pc-7-7-03There is a legitimate and respectable tattoo culture, but it’s been co-opted by the mainstream, which is something that happens to a lot of subcultures. The problem is that getting a tattoo became a cheap fashion statement for many people who didn’t put the proper amount of thought into it, and there will be a lot of money made helping them reverse what they should have realized was a permanent decision. It’s gotten to the point where, in the space of about fifteen years, having a tattoo has gone from being a sign of individuality and rebellion to becoming a sign of conformity. Thirty-five years from now, that tattoo of a Zhu Zhu pet with a man-bun playing with a Fidget Spinner and saying “Bazinga” will not be as cool as you think it looks now.

Tattoos should be wearable art that means something to you that’s important enough for you to carry with you for the rest of your life. I see an awful lot of tattoos that I don’t think meet that criteria. I also keep my mouth shut about them. Part of being polite is refraining from saying things like “Do you really want to die with a Poop Emoji tattoo?” Criticizing a person’s tattoo is like telling them their babies look ugly. You’re being a jerk if you do that…out loud, anyway. Nobody needs to be made to feel bad about their fashion choices, no matter what anybody else thinks.

Pop culture is a many-tentacled beast, reaching into all media, plus fashion, automobiles, education and all aspects of life. That’s why “culture” makes up half the term. Someday the Tesla will occupy a place in pop culture equal to that of the 1957 Chevy Bel Air…or if things take a turn for the unexpected, it may wind up remembered like the DeLoreon or the Corvair. It’s easy to date film and television by the hair styles and clothes. Pop culture is the generational stamp that allows future archelogists to date our artifacts.

Pop culture is “pop” because it’s fluid and changes with the tastes of each generation. Each generation, however, leaves some kind of lasting mark that may be picked up by a future generation. That’s why Happy Days was such a massive hit on TV. It’s why we had a Swing Music revival in the mid-1990s, and we may be seeing a revival of that revival now. It’s why classic car shows are so well-attended. And it’s why reruns of television shows, be they classic, or the worst the medium ever had to offer, are so popular.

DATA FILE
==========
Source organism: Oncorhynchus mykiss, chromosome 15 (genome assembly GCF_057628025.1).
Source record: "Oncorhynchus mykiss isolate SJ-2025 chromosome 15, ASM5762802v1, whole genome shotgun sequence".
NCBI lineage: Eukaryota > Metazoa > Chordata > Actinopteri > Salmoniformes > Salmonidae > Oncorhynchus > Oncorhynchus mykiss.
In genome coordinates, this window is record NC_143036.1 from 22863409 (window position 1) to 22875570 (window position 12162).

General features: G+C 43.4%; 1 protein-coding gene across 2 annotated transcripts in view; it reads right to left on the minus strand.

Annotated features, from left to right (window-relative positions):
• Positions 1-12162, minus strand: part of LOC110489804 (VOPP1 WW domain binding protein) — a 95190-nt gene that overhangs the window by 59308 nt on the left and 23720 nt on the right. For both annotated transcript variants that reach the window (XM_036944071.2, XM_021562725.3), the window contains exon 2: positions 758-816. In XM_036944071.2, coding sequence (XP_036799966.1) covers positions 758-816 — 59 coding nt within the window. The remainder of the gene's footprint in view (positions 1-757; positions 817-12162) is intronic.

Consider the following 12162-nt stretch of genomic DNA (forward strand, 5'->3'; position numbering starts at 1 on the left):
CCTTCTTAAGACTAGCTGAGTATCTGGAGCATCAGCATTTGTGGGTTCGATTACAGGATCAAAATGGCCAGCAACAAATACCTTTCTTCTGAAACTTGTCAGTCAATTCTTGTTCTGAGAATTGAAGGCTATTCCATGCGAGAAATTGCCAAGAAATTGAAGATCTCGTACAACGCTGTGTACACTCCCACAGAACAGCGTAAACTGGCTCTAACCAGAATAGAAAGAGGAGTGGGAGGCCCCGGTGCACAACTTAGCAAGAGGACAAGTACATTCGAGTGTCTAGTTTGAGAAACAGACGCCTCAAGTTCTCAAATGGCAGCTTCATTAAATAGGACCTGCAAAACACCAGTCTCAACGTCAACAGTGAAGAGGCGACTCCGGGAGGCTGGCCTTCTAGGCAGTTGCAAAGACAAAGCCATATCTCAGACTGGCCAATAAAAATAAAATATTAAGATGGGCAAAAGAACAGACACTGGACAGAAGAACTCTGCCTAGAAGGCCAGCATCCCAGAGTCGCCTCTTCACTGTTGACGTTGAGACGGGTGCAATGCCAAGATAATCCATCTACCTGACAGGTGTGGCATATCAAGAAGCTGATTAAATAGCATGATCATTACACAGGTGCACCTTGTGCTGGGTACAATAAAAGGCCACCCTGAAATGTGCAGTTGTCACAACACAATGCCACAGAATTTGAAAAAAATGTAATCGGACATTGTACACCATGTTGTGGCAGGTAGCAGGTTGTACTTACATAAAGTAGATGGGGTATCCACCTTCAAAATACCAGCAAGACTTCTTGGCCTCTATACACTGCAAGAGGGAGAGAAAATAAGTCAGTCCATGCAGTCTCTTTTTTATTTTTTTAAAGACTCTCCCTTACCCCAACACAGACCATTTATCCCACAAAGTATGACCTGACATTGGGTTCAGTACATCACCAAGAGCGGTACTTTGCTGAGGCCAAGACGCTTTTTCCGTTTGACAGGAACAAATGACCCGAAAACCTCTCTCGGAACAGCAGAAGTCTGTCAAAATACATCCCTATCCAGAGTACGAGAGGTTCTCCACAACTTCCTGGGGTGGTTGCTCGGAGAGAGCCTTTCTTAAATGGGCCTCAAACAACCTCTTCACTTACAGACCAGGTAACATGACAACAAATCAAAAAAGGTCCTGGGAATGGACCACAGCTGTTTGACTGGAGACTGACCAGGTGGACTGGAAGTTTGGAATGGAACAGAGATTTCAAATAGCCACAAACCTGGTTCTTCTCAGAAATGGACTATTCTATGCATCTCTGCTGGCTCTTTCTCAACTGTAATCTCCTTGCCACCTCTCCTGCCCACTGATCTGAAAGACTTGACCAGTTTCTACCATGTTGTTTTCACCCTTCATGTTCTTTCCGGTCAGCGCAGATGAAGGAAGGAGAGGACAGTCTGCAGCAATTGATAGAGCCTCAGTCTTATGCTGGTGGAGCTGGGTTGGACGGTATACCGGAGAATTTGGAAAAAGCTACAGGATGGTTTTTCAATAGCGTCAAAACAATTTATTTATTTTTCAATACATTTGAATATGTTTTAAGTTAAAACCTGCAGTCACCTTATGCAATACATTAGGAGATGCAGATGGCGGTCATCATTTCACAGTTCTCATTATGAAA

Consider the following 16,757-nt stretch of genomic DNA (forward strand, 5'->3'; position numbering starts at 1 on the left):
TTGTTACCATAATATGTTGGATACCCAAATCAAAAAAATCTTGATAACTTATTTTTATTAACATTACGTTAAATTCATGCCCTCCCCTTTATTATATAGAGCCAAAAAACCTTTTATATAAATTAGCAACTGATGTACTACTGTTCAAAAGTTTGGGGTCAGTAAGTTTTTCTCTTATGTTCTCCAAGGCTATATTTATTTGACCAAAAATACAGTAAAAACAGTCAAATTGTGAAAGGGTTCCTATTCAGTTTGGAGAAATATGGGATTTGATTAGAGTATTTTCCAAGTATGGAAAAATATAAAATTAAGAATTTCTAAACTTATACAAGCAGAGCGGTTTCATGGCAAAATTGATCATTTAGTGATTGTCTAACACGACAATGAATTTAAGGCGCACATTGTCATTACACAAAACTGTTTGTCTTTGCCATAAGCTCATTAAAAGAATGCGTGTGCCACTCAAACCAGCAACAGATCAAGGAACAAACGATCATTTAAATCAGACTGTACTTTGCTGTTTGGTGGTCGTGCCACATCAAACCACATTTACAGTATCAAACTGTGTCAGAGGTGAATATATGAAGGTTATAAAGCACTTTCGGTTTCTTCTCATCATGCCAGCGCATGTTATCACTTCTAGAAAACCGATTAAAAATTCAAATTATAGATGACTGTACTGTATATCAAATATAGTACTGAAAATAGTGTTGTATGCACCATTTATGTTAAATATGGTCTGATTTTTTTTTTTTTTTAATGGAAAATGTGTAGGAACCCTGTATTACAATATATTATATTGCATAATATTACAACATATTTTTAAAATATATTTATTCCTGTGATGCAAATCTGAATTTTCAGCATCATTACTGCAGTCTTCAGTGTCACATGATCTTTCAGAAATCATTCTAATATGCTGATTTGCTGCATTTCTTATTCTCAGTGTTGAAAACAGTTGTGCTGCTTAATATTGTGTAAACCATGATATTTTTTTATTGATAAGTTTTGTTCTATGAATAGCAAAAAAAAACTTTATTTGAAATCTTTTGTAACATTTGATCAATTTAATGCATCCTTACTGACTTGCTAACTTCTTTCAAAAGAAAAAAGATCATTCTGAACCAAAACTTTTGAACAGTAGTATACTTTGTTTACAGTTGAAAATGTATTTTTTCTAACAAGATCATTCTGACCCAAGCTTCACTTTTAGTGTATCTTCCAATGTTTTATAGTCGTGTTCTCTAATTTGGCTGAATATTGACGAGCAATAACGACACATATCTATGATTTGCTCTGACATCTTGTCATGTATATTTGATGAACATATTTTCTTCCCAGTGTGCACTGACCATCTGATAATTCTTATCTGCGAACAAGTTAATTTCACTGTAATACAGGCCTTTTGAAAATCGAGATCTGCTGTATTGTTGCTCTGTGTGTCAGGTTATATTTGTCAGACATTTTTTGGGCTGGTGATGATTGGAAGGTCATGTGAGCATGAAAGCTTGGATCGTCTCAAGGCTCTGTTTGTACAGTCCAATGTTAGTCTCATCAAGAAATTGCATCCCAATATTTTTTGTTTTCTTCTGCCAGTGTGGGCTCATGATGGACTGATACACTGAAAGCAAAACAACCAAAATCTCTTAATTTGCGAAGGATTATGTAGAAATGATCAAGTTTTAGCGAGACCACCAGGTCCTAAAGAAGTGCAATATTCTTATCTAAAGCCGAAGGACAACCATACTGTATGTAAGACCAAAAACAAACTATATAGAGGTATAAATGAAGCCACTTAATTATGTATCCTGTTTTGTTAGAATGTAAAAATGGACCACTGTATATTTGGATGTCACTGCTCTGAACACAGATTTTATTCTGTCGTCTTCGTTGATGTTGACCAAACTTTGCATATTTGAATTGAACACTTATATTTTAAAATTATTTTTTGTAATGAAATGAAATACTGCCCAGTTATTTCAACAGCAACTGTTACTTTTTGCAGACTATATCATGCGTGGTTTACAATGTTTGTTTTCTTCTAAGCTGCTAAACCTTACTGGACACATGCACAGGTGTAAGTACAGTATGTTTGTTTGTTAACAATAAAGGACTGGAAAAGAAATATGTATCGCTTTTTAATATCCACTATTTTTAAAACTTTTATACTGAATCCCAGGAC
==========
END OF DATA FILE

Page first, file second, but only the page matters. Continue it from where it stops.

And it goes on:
There is a life-cycle of pop culture, but it’s not one that necessarily ends with death. They say that the best music you’ll ever hear in your life is whatever you’re listening to when you’re eighteen years old. I think that applies to more than just music. There’s a “comfort food” quality to watching a show that you watched when you were a kid, even if it’s obviously garbage like Gilligan’s Island, The Brady Bunch, The Facts of Life or Big Bang Theory. If it hit you at the right time in your life, it’s going to stay with you forever. On top of that, you may impart the love of that schlock to your kids, who will like some things simply because you do.

And that brings us back to today. While we seem to have more than our fair share of retreaded pop culture, given that our current political climate is as tulmutuous as earlier times that gave us punk and new wave music, the Summer of Love and the glory days of independent film, the state of pop culture is pretty healthy.

Your PopCulteer does his best to try and stay optimistic.

That’s this week’s PopCulteer. Look for a STUFF TO DO post later today, and our regular features all weekend long. And don’t forget to tune in to The AIR. We have cool programming 24/7, and the simple act of listening will make you a better person. Hit up the website or use this embedded doohickey…


1 Comment

  1. Thomas Wheeler

    “Thirty-five years from now, that tattoo of a Zhu Zhu pet with a man-bun playing with a Fidget Spinner and saying “Bazinga” will not be as cool as you think it looks now.”

    Okay, THAT was funny!